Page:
Seventeen-year-old Kasia Smetny was watching a tennis match in Halifax last summer when she saw another spectator, a white-haired man of 60, fall to the ground. A small crowd gathered around the man’s unconscious body, recalls Smetny, who was visiting friends in Halifax at the time, “but nobody was really doing anything.”By MARK NICHOLS6 min
In the forecourt of Buckingham Palace, under a leaden London sky, Queen Elizabeth II is doing what she does best. A matronly figure in a sombre suit and beribboned hat, the British monarch bestows a regal smile upon a Malaysian athlete while extending a gloved hand bearing a gold-and-silver baton.By BARRY CAME5 min
British Columbia politics has always been a swamp. In most jurisdictions, provincial politicians ride the hurricane of changing public opinion by tailoring policy and legislation to solidify their hold on some sort of middle ground. Not in British Columbia.By Peter C. Newman4 min
About a month after the 1993 federal election, Jean Charest and Prime Minister Jean Chrétien bumped into each other in a corridor of the House of Commons. Despite their shared Quebec roots and time in Parliament, the two men had never yet met privately.By Anthony Wilson-Smith4 min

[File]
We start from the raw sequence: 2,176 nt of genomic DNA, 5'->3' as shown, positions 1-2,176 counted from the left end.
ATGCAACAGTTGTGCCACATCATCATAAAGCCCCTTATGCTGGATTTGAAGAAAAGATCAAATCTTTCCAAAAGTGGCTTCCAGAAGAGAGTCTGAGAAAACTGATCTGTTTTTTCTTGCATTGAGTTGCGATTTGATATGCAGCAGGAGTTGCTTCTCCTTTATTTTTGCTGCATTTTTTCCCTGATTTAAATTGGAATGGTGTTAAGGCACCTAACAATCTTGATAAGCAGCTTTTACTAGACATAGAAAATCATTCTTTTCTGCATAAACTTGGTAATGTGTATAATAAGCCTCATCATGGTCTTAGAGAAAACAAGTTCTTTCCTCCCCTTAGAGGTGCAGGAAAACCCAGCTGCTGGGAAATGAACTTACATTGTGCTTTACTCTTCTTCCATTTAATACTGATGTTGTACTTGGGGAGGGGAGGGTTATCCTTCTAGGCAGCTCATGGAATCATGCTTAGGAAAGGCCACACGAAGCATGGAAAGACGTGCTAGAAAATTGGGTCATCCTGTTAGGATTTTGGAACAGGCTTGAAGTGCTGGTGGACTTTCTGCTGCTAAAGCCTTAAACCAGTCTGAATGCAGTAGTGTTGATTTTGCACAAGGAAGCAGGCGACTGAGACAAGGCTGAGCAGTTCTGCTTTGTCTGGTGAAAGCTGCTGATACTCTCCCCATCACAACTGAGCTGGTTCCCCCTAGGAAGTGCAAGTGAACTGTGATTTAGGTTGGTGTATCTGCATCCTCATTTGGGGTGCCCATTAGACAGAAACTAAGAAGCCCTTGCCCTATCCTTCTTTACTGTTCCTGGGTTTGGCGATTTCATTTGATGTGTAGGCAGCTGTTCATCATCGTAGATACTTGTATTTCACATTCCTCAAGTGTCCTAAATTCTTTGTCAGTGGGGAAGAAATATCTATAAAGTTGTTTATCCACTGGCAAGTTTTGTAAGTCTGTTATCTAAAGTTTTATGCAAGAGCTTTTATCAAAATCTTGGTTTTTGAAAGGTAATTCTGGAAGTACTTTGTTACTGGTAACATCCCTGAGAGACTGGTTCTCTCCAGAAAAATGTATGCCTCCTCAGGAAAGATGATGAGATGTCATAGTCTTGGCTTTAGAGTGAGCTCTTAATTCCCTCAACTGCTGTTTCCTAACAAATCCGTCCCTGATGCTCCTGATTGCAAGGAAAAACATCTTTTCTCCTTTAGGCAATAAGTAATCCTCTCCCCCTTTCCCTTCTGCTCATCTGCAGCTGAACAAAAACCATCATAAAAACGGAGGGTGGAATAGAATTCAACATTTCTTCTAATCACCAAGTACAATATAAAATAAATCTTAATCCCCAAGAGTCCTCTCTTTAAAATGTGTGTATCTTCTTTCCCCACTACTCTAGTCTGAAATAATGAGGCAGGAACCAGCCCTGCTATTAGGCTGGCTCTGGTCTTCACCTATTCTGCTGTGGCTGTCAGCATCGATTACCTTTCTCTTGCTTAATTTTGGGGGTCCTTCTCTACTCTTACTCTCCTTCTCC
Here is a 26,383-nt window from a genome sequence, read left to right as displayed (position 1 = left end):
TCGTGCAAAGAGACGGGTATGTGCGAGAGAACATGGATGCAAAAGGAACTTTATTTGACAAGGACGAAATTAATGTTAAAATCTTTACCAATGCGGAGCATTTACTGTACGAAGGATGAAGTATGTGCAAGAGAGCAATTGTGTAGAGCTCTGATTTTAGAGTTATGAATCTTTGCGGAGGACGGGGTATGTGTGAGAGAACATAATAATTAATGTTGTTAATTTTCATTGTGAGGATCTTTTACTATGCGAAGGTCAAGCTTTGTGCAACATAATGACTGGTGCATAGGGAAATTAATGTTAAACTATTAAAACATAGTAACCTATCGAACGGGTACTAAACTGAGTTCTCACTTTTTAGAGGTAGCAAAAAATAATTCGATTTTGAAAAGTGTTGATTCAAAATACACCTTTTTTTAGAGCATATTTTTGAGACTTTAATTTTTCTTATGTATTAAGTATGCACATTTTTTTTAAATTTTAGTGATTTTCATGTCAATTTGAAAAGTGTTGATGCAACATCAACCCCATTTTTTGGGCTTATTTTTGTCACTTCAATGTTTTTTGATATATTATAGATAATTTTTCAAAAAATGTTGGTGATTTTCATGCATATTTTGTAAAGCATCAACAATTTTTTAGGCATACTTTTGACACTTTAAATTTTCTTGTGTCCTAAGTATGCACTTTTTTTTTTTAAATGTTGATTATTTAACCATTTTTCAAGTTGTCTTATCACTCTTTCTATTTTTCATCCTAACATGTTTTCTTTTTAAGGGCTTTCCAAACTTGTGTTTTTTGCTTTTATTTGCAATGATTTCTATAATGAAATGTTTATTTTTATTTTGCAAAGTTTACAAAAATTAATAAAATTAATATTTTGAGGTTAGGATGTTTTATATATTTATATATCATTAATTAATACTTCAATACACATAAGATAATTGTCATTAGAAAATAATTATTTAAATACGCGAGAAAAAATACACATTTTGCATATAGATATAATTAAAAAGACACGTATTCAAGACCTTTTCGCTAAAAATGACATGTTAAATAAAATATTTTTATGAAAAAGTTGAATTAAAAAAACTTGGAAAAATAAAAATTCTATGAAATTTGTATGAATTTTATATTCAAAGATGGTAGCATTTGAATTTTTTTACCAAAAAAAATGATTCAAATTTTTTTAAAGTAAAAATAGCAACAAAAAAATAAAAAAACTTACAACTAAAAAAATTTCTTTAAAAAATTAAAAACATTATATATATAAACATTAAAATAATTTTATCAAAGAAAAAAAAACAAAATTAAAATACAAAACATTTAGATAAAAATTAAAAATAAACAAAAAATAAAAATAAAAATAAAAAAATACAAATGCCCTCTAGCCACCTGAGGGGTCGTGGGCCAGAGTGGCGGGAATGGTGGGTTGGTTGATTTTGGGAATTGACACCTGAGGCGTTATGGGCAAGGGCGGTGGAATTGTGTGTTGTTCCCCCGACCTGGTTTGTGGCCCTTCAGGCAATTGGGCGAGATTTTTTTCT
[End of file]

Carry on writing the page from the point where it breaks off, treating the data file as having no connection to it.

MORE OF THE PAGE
The 27th annual Juno Awards will once again flag Canada’s top-of-the-pops status. Shania Twain and Sarah McLachlan—part of this country’s titanic female quartet, along with Céline Dion and Alanis Morissette—are headliners at the March 22 event at Vancouver’s GM Place.By NICHOLAS JENNINGS7 min
It was another one of those frustrating weeks for Canadians who complain they can’t pry Quebec’s grip from the wheel of the national political agenda. There was Jean Charest, a Quebecer who leads the federal Conservatives, asking for a short period of time to decide whether he should answer the calls begging him to come home to lead the Quebec Liberal party.By BRUCE WALLACE7 min
In the beginning, there was Life: the messy but ultimately successful campaign by a morally ambiguous southern governor to become president of the United States. Then came Art Imitating Life: a shadowy writer known only as “Anonymous” slapped a veneer of fiction on the story and retold it as Primary Colors, the 1996 novel that became a surprising best-seller.By ANDREW PHILLIPS4 min
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